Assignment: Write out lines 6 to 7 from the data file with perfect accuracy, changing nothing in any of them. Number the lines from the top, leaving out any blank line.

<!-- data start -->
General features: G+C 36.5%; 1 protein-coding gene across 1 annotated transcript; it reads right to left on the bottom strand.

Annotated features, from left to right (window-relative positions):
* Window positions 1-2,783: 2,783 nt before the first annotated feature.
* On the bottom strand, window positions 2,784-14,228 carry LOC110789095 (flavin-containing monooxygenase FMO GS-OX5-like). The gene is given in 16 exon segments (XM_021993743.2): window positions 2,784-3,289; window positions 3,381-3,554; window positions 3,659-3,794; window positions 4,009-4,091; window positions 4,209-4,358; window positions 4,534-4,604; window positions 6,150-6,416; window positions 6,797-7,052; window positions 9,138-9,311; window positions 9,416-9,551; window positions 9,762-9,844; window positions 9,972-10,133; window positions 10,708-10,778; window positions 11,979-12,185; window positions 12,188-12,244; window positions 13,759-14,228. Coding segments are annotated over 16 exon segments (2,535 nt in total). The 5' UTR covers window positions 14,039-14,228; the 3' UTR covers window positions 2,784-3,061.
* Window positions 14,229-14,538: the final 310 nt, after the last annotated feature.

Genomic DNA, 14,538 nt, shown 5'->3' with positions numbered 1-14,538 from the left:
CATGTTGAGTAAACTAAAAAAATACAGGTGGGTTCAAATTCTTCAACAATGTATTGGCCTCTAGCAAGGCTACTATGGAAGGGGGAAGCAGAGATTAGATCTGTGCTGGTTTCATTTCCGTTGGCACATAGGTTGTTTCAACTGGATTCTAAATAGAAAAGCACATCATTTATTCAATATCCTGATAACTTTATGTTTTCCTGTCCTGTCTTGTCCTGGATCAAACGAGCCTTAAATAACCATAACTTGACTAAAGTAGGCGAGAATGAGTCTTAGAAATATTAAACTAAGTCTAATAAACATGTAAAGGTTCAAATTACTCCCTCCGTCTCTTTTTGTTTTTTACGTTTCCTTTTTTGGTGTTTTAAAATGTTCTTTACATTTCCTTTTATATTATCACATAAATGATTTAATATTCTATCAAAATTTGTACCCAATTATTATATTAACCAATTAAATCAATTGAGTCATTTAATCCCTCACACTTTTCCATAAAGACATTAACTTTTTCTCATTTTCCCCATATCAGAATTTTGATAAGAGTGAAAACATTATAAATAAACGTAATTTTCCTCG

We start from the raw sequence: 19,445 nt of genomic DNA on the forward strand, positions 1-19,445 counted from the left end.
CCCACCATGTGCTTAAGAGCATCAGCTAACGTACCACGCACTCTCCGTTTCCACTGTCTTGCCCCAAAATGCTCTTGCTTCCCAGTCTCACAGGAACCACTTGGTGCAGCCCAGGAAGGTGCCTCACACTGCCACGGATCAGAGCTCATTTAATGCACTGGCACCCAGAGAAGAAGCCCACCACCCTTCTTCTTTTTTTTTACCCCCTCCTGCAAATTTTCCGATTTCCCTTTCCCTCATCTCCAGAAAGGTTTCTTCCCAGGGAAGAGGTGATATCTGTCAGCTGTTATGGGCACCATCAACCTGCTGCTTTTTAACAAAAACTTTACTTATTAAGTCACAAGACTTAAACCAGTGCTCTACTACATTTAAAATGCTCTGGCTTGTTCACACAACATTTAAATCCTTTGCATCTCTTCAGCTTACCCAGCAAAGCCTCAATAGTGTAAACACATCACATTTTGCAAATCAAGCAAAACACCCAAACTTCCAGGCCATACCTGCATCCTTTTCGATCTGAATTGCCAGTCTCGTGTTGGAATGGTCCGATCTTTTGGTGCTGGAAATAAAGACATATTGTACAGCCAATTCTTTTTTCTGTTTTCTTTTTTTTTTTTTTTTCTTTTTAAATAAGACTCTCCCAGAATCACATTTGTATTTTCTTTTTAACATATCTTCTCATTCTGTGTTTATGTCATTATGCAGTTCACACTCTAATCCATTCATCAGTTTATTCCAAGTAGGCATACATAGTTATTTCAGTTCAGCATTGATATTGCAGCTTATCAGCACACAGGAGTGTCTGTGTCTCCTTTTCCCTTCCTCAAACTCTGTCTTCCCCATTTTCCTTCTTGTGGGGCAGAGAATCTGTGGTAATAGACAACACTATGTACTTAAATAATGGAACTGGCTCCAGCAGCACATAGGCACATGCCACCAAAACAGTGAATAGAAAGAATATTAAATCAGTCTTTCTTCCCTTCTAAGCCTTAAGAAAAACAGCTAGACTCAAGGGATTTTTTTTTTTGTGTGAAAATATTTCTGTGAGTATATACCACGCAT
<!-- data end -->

Genomic DNA, 14,538 nt, shown 5'->3' with positions numbered 1-14,538 from the left:
CATGTTGAGTAAACTAAAAAAATACAGGTGGGTTCAAATTCTTCAACAATGTATTGGCCTCTAGCAAGGCTACTATGGAAGGGGGAAGCAGAGATTAGATCTGTGCTGGTTTCATTTCCGTTGGCACATAGGTTGTTTCAACTGGATTCTAAATAGAAAAGCACATCATTTATTCAATATCCTGATAACTTTATGTTTTCCTGTCCTGTCTTGTCCTGGATCAAACGAGCCTTAAATAACCATAACTTGACTAAAGTAGGCGAGAATGAGTCTTAGAAATATTAAACTAAGTCTAATAAACATGTAAAGGTTCAAATTACTCCCTCCGTCTCTTTTTGTTTTTTACGTTTCCTTTTTTGGTGTTTTAAAATGTTCTTTACATTTCCTTTTATATTATCACATAAATGATTTAATATTCTATCAAAATTTGTACCCAATTATTATATTAACCAATTAAATCAATTGAGTCATTTAATCCCTCACACTTTTCCATAAAGACATTAACTTTTTCTCATTTTCCCCATATCAGAATTTTGATAAGAGTGAAAACATTATAAATAAACGTAATTTTCCTCG